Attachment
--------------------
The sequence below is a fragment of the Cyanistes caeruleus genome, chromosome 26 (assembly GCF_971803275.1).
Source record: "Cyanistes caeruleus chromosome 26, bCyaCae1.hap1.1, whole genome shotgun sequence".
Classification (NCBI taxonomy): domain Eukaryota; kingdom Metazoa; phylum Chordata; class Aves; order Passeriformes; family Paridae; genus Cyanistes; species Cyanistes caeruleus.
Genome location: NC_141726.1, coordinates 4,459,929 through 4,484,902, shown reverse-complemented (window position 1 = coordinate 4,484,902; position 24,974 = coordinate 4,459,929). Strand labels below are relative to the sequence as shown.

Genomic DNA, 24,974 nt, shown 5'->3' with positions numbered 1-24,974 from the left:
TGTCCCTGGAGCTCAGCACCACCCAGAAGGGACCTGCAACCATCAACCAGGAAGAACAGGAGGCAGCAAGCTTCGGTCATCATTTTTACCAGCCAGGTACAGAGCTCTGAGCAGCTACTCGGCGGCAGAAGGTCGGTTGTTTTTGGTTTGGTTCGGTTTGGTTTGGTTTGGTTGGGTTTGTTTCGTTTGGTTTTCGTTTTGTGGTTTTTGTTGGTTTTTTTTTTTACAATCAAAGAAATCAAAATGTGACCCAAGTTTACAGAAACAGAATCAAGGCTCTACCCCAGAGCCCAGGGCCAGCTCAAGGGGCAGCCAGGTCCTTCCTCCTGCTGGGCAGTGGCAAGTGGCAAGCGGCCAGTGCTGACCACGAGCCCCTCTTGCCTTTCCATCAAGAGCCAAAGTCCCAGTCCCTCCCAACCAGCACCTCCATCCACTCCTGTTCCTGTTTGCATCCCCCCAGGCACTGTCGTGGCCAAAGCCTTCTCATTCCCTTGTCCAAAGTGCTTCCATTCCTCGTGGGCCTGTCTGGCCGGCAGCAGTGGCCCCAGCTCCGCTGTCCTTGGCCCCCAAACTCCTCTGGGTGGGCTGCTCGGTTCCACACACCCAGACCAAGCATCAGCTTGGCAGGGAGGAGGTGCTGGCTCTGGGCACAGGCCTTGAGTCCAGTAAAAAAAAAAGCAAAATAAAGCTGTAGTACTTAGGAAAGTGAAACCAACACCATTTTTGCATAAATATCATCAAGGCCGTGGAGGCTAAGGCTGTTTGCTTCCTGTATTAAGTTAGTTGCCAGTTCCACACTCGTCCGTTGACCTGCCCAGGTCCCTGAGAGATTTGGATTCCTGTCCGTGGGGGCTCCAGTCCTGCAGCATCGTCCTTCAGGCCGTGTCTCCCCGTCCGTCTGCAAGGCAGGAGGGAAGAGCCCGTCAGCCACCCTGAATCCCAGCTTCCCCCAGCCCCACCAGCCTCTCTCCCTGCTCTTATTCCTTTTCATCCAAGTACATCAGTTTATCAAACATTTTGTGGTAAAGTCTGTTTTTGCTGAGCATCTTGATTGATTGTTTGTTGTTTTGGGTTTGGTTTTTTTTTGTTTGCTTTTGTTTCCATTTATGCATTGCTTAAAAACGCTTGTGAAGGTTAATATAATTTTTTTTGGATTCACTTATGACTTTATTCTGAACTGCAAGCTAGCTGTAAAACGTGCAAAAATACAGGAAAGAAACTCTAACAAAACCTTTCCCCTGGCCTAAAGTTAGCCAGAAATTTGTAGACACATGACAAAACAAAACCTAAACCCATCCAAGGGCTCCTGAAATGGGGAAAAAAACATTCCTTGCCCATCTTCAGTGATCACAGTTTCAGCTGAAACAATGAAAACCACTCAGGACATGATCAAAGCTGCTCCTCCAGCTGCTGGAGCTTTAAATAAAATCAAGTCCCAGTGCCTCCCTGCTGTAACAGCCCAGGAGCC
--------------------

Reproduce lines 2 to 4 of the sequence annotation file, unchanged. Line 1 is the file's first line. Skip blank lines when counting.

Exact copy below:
Source record: "Cyanistes caeruleus chromosome 26, bCyaCae1.hap1.1, whole genome shotgun sequence".
Classification (NCBI taxonomy): domain Eukaryota; kingdom Metazoa; phylum Chordata; class Aves; order Passeriformes; family Paridae; genus Cyanistes; species Cyanistes caeruleus.
Genome location: NC_141726.1, coordinates 4,459,929 through 4,484,902, shown reverse-complemented (window position 1 = coordinate 4,484,902; position 24,974 = coordinate 4,459,929). Strand labels below are relative to the sequence as shown.